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JavaScript: The Definitive Guide

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JavaScript Reference

Document.cookie Property


Document.cookie Property---the cookie(s) of the document


Navigator 2.0, partial support in Internet Explorer 3.0




cookie is a string property that allows you to read, create, modify, and delete the cookie or cookies that apply to the current document. A cookie is a small amount of named data stored by the web browser. It serves to give web browsers a "memory", so that they can use data input on one page in another page, or so they can recall user preferences across web browsing sessions. Cookie data is automatically transmitted between web browser and web server when appropriate, so that CGI scripts on the server end can read and write cookie values. Client-side JavaScript code can also read and write cookies with this property. For a more complete discussion of cookies, see Netscape's cookie specification at http://home.netscape.com/newsref/std/cookie_spec.html.

Internet Explorer 3.0 supports the cookie property only when the document was retrieved via the HTTP protocol. Documents retrieved from the local file system, or via other protocols such as FTP and Gopher cannot utilize cookies. This limitation will be removed in a future version of Internet Explorer.

The Document.cookie property does not behave like a normal read/write property. You may both read and write the value of of Document.cookie, but the value you read from this property will, in general, not be the same as the value you write. The following subsections explain how to read and write cookie values.

Reading Cookie Values

When you use the cookie property in a JavaScript expression, the value it returns is a string containing all the cookies that apply to the current document. The string is a list of name=value pairs separated by semicolons, where name is the name of a cookie, and value is its string value. You can use the String.indexOf() and String.substring() methods to determine the value of the named cookie you are interested in.

Once you have obtained the value of a cookie in this way, you must interpret that value based on whatever format or encoding was used by the creator of that cookie. For example, the cookie might store multiple pieces of information in colon-separated fields. In this case, you would have to use appropriate string methods to extract the various fields of information.

The value of a cookie must not contain any semicolons, commas, or whitespace. Because these are commonly used characters, it is common to use the JavaScript escape() function to encode cookie values before storing them, and the unescape() function to decode the values after retrieving them.

Note that the Document.cookie field provides no way to obtain the domain, path, expiration, or secure fields associated with a cookie.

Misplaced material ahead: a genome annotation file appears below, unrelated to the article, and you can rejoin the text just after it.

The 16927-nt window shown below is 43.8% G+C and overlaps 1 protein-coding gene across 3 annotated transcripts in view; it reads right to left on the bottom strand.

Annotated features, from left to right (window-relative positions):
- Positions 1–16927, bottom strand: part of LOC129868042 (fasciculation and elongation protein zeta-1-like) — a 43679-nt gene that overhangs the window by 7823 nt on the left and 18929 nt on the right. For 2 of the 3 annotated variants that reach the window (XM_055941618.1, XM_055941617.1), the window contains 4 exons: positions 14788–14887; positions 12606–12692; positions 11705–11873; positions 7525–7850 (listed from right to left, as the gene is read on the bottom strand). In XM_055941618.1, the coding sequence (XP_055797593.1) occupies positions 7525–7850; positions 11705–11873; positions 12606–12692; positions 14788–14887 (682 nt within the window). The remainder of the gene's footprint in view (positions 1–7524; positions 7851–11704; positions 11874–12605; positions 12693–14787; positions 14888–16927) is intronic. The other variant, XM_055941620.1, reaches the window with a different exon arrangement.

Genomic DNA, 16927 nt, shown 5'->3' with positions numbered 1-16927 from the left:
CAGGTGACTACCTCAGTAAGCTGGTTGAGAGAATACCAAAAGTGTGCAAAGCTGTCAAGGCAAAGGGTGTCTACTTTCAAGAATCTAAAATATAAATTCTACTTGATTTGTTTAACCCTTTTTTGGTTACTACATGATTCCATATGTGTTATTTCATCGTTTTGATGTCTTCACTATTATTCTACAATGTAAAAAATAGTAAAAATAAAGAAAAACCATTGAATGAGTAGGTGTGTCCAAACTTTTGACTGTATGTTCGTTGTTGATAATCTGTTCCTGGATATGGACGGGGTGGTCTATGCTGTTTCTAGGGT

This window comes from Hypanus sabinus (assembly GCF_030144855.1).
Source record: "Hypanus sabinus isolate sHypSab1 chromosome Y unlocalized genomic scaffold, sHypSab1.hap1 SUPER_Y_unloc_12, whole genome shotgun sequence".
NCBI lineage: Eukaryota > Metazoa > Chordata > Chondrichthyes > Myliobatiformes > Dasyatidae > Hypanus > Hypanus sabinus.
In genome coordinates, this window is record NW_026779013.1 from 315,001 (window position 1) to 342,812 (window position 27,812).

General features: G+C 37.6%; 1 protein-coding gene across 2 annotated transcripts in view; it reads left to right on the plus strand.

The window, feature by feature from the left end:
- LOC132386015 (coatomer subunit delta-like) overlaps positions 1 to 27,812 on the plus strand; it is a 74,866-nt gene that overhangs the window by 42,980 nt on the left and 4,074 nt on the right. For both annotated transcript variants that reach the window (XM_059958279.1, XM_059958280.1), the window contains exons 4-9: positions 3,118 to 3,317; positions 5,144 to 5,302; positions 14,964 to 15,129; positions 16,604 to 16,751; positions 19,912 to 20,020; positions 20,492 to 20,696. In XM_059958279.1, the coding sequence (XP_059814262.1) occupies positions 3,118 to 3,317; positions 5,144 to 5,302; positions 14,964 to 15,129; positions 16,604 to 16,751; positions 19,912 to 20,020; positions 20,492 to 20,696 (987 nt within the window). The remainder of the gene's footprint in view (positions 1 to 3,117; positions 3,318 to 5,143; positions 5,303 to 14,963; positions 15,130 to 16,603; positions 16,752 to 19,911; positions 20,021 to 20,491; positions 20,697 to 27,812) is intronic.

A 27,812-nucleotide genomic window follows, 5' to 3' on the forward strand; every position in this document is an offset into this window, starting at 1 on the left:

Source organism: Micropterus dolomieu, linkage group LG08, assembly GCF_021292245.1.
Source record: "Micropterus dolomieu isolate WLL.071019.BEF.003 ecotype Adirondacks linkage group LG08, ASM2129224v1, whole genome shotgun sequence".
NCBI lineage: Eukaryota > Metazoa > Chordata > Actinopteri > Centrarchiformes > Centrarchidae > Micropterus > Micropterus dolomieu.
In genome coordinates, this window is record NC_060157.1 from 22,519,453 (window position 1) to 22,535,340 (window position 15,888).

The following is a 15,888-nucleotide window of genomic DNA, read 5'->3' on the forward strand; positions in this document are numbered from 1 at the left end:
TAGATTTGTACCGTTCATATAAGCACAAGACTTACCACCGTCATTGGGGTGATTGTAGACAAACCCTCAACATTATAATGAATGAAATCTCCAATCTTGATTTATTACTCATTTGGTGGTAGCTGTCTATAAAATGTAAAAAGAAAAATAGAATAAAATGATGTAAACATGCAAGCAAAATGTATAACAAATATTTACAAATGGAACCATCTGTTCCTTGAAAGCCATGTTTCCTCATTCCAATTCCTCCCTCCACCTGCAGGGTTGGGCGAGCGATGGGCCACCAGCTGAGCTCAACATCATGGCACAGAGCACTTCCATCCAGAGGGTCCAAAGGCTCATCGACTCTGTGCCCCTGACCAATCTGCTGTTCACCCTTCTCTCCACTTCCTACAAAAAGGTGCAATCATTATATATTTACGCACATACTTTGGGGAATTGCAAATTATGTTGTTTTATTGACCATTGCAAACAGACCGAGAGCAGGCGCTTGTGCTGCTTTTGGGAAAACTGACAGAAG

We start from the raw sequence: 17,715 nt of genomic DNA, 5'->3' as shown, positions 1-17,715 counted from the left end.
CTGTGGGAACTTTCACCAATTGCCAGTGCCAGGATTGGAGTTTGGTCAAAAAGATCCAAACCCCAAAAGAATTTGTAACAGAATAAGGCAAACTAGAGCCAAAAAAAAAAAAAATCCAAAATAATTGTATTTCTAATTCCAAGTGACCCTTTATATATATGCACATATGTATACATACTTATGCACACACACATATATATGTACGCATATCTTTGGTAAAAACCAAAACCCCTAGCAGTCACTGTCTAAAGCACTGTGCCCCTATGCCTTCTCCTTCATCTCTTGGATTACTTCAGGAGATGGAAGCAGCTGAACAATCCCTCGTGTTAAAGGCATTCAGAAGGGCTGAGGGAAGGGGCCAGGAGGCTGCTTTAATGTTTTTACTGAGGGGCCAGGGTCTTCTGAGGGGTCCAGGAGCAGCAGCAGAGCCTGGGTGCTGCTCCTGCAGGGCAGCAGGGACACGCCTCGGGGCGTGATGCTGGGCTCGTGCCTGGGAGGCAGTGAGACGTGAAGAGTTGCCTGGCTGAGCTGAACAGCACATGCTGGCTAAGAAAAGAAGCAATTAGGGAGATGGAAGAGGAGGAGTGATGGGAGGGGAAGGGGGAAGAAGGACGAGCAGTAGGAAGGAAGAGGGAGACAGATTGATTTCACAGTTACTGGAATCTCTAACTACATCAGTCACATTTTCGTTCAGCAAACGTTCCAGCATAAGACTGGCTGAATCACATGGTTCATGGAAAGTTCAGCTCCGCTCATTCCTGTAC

Storing Cookies

To associate a temporary cookie value with the current document, simply set document.cookie to a string of the form name=value. The next time you read document.cookie, the name and value pair will be included in the list of cookies for the document. As noted above, the cookie value may not include semicolons, commas or whitespace. For this reason, you may want to use the JavaScript escape() function to encode the value before storing it in the cookie.

A cookie written as described above will last for the current web browsing session, but will be lost when the user exits the browser. To create a cookie that can last across browser sessions, include an expiration date. You can do this by setting document.cookie to a string of the form:

name=value; expires=date

date should be a date specification in the format written by Date.toGMTString().

Similarly, you can set the path, domain, and secure fields of a cookie by appending strings of the following form to the cookie value before that value is written to the document.cookie property. (See http://home.netscape.com/newsref/std/ cookie_spec.html for more information about the meaning of the path, domain, and secure fields of a cookie.)

; path=path
; domain=domain
; secure

To change the value of a cookie, set its value again, using the same name (and the same path and domain, if any) and the new value.

To delete a cookie, set it again using the same name, path and domain, an arbitrary value, and an expiration date that has already passed. Note that the browser is not required to immediately delete expired cookies. In practice, with Netscape Navigator, cookie deletion seems to work more effectively if the expiration date is in the relatively distant (several hours or more) past.


Cookies are intended for infrequent storage of small amounts of data. They are not intended as a general-purpose communication or programming mechanism; use them in moderation. Note that web browsers are not required to retain the value of more than 20 cookies per web server (for the entire server, not just for your site on the server), nor to retain a cookie name/value pair more than 4 kilobytes in length.


In Internet Explorer 3.0, cookies and the cookie property only work for documents retrieved via the HTTP protocol.

See Also

Chapter 15, Saving State with Cookies

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